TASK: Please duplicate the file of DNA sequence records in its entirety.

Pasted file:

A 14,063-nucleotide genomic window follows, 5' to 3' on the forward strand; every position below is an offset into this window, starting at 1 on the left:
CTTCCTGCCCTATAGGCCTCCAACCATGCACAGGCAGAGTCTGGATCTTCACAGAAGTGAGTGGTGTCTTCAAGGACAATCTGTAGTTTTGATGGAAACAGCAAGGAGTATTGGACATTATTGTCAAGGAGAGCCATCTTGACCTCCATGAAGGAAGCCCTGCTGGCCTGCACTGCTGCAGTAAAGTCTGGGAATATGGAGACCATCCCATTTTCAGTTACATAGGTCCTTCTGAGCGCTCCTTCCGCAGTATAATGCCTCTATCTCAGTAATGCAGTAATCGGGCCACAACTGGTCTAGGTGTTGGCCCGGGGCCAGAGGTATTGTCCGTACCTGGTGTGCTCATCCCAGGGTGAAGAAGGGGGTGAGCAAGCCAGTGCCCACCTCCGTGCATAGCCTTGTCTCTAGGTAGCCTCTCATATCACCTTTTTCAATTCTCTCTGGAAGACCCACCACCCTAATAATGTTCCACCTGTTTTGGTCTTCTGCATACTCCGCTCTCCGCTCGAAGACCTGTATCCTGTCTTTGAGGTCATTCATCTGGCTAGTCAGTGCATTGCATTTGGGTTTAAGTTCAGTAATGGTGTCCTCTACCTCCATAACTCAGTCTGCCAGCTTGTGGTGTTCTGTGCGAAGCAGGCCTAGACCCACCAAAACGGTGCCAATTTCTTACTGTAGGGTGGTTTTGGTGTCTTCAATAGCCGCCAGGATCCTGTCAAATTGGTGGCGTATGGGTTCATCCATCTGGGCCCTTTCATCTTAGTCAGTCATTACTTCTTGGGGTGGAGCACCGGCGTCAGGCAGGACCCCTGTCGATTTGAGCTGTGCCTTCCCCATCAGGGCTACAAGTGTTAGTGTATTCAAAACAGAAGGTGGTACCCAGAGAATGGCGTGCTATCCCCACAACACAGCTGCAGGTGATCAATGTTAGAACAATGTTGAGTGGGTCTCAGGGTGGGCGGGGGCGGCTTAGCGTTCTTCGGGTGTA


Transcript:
A 14,063-nucleotide genomic window follows, 5' to 3' on the forward strand; every position below is an offset into this window, starting at 1 on the left:
CTTCCTGCCCTATAGGCCTCCAACCATGCACAGGCAGAGTCTGGATCTTCACAGAAGTGAGTGGTGTCTTCAAGGACAATCTGTAGTTTTGATGGAAACAGCAAGGAGTATTGGACATTATTGTCAAGGAGAGCCATCTTGACCTCCATGAAGGAAGCCCTGCTGGCCTGCACTGCTGCAGTAAAGTCTGGGAATATGGAGACCATCCCATTTTCAGTTACATAGGTCCTTCTGAGCGCTCCTTCCGCAGTATAATGCCTCTATCTCAGTAATGCAGTAATCGGGCCACAACTGGTCTAGGTGTTGGCCCGGGGCCAGAGGTATTGTCCGTACCTGGTGTGCTCATCCCAGGGTGAAGAAGGGGGTGAGCAAGCCAGTGCCCACCTCCGTGCATAGCCTTGTCTCTAGGTAGCCTCTCATATCACCTTTTTCAATTCTCTCTGGAAGACCCACCACCCTAATAATGTTCCACCTGTTTTGGTCTTCTGCATACTCCGCTCTCCGCTCGAAGACCTGTATCCTGTCTTTGAGGTCATTCATCTGGCTAGTCAGTGCATTGCATTTGGGTTTAAGTTCAGTAATGGTGTCCTCTACCTCCATAACTCAGTCTGCCAGCTTGTGGTGTTCTGTGCGAAGCAGGCCTAGACCCACCAAAACGGTGCCAATTTCTTACTGTAGGGTGGTTTTGGTGTCTTCAATAGCCGCCAGGATCCTGTCAAATTGGTGGCGTATGGGTTCATCCATCTGGGCCCTTTCATCTTAGTCAGTCATTACTTCTTGGGGTGGAGCACCGGCGTCAGGCAGGACCCCTGTCGATTTGAGCTGTGCCTTCCCCATCAGGGCTACAAGTGTTAGTGTATTCAAAACAGAAGGTGGTACCCAGAGAATGGCGTGCTATCCCCACAACACAGCTGCAGGTGATCAATGTTAGAACAATGTTGAGTGGGTCTCAGGGTGGGCGGGGGCGGCTTAGCGTTCTTCGGGTGTA